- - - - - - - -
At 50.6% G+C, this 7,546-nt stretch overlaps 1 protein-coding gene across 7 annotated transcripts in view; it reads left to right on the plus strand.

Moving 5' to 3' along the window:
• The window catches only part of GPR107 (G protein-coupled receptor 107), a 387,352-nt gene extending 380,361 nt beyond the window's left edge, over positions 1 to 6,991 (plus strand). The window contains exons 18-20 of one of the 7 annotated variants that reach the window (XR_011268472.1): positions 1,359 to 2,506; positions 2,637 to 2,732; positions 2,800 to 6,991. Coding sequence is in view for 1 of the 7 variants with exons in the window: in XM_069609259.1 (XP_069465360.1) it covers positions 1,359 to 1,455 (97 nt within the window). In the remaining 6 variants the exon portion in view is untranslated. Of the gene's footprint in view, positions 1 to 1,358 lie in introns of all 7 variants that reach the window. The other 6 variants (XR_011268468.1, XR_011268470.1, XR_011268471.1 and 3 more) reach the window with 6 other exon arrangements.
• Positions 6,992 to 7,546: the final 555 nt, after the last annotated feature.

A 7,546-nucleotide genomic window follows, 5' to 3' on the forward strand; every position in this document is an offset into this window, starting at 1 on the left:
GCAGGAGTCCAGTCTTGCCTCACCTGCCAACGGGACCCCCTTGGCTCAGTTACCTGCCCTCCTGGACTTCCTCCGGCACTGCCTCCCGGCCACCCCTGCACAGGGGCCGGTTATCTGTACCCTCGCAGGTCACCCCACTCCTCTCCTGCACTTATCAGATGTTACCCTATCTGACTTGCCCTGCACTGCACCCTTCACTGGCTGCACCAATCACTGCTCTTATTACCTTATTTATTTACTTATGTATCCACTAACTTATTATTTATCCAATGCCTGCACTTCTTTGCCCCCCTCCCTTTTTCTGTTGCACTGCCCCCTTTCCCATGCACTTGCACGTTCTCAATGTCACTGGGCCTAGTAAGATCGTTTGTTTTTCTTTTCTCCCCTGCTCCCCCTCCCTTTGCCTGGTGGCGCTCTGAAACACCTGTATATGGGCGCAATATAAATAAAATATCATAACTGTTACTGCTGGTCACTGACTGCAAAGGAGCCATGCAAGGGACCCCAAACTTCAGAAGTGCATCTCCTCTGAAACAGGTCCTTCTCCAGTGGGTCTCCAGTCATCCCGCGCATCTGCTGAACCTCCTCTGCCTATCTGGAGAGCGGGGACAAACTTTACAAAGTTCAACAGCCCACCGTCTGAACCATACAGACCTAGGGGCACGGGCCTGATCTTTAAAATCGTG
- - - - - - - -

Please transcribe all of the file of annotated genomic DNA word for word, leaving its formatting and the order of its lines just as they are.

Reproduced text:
At 50.6% G+C, this 7,546-nt stretch overlaps 1 protein-coding gene across 7 annotated transcripts in view; it reads left to right on the plus strand.

Moving 5' to 3' along the window:
• The window catches only part of GPR107 (G protein-coupled receptor 107), a 387,352-nt gene extending 380,361 nt beyond the window's left edge, over positions 1 to 6,991 (plus strand). The window contains exons 18-20 of one of the 7 annotated variants that reach the window (XR_011268472.1): positions 1,359 to 2,506; positions 2,637 to 2,732; positions 2,800 to 6,991. Coding sequence is in view for 1 of the 7 variants with exons in the window: in XM_069609259.1 (XP_069465360.1) it covers positions 1,359 to 1,455 (97 nt within the window). In the remaining 6 variants the exon portion in view is untranslated. Of the gene's footprint in view, positions 1 to 1,358 lie in introns of all 7 variants that reach the window. The other 6 variants (XR_011268468.1, XR_011268470.1, XR_011268471.1 and 3 more) reach the window with 6 other exon arrangements.
• Positions 6,992 to 7,546: the final 555 nt, after the last annotated feature.

A 7,546-nucleotide genomic window follows, 5' to 3' on the forward strand; every position in this document is an offset into this window, starting at 1 on the left:
GCAGGAGTCCAGTCTTGCCTCACCTGCCAACGGGACCCCCTTGGCTCAGTTACCTGCCCTCCTGGACTTCCTCCGGCACTGCCTCCCGGCCACCCCTGCACAGGGGCCGGTTATCTGTACCCTCGCAGGTCACCCCACTCCTCTCCTGCACTTATCAGATGTTACCCTATCTGACTTGCCCTGCACTGCACCCTTCACTGGCTGCACCAATCACTGCTCTTATTACCTTATTTATTTACTTATGTATCCACTAACTTATTATTTATCCAATGCCTGCACTTCTTTGCCCCCCTCCCTTTTTCTGTTGCACTGCCCCCTTTCCCATGCACTTGCACGTTCTCAATGTCACTGGGCCTAGTAAGATCGTTTGTTTTTCTTTTCTCCCCTGCTCCCCCTCCCTTTGCCTGGTGGCGCTCTGAAACACCTGTATATGGGCGCAATATAAATAAAATATCATAACTGTTACTGCTGGTCACTGACTGCAAAGGAGCCATGCAAGGGACCCCAAACTTCAGAAGTGCATCTCCTCTGAAACAGGTCCTTCTCCAGTGGGTCTCCAGTCATCCCGCGCATCTGCTGAACCTCCTCTGCCTATCTGGAGAGCGGGGACAAACTTTACAAAGTTCAACAGCCCACCGTCTGAACCATACAGACCTAGGGGCACGGGCCTGATCTTTAAAATCGTG